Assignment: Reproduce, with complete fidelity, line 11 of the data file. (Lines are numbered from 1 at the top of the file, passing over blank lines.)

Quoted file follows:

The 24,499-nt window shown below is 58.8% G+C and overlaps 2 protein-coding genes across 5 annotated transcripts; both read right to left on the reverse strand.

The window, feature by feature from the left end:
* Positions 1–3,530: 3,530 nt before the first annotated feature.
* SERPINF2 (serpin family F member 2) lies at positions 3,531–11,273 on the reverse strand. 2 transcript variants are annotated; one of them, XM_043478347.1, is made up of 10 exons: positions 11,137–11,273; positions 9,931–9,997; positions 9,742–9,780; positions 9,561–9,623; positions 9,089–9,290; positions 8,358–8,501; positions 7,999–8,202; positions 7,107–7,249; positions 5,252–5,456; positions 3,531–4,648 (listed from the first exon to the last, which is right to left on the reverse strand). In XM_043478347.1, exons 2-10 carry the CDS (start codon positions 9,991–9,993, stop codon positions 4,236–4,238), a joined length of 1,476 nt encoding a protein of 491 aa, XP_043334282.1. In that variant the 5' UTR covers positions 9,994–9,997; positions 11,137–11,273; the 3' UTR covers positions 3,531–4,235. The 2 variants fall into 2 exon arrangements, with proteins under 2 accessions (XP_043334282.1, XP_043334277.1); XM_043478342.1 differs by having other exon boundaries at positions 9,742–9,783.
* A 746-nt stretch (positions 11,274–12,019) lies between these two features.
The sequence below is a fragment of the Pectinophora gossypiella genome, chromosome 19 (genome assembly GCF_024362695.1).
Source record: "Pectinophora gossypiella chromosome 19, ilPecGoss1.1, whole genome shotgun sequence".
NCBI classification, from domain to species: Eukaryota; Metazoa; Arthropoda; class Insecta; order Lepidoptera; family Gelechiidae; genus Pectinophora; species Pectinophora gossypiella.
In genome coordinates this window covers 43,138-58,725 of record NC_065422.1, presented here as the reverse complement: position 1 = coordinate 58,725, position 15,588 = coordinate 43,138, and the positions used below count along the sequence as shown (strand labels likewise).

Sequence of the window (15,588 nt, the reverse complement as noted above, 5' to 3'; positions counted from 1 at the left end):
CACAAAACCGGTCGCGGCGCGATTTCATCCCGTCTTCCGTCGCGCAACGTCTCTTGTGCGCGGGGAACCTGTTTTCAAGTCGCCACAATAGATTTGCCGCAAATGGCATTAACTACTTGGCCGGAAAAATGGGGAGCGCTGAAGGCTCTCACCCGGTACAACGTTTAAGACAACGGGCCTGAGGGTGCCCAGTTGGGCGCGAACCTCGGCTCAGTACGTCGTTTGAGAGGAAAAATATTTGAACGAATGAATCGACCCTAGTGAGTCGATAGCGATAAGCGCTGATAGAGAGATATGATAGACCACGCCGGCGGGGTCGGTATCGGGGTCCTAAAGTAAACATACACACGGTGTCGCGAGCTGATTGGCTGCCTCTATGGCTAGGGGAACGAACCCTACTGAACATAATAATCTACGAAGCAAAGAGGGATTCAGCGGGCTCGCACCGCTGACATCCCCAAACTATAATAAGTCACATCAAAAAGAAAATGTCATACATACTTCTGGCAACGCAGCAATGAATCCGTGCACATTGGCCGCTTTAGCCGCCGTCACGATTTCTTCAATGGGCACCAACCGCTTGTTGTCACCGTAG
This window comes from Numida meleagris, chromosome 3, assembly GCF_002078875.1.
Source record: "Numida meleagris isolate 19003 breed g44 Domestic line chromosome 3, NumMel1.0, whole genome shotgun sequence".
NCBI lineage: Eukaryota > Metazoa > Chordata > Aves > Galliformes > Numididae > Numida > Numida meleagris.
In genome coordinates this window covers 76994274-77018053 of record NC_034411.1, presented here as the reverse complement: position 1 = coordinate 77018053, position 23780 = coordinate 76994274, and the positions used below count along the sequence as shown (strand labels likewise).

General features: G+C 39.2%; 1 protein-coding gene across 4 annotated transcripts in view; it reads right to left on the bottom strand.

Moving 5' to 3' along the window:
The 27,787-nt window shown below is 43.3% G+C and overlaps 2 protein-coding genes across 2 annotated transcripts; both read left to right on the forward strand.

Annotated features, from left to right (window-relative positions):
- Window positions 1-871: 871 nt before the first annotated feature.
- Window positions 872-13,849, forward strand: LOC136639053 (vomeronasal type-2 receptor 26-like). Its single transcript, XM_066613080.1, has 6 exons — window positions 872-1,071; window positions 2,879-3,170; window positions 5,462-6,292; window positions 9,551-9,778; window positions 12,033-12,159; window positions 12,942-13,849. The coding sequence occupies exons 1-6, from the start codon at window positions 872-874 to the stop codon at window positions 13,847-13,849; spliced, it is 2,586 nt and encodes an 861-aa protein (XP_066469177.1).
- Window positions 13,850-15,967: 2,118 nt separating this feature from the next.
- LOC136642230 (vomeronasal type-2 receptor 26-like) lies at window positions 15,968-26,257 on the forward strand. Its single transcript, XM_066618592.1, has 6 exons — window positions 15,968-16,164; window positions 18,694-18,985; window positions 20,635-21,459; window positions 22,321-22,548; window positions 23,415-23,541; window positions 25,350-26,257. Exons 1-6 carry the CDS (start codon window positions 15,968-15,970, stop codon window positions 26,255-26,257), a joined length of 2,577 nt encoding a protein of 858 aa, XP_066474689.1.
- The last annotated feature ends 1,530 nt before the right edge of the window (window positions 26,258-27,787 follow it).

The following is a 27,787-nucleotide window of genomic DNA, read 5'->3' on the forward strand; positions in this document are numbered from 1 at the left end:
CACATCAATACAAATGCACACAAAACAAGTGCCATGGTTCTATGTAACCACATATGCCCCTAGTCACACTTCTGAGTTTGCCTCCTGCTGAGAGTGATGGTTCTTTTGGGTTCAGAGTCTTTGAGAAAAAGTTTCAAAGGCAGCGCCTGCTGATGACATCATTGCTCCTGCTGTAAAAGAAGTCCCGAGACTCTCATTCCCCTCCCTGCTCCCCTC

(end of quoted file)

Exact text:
CACAAAACCGGTCGCGGCGCGATTTCATCCCGTCTTCCGTCGCGCAACGTCTCTTGTGCGCGGGGAACCTGTTTTCAAGTCGCCACAATAGATTTGCCGCAAATGGCATTAACTACTTGGCCGGAAAAATGGGGAGCGCTGAAGGCTCTCACCCGGTACAACGTTTAAGACAACGGGCCTGAGGGTGCCCAGTTGGGCGCGAACCTCGGCTCAGTACGTCGTTTGAGAGGAAAAATATTTGAACGAATGAATCGACCCTAGTGAGTCGATAGCGATAAGCGCTGATAGAGAGATATGATAGACCACGCCGGCGGGGTCGGTATCGGGGTCCTAAAGTAAACATACACACGGTGTCGCGAGCTGATTGGCTGCCTCTATGGCTAGGGGAACGAACCCTACTGAACATAATAATCTACGAAGCAAAGAGGGATTCAGCGGGCTCGCACCGCTGACATCCCCAAACTATAATAAGTCACATCAAAAAGAAAATGTCATACATACTTCTGGCAACGCAGCAATGAATCCGTGCACATTGGCCGCTTTAGCCGCCGTCACGATTTCTTCAATGGGCACCAACCGCTTGTTGTCACCGTAG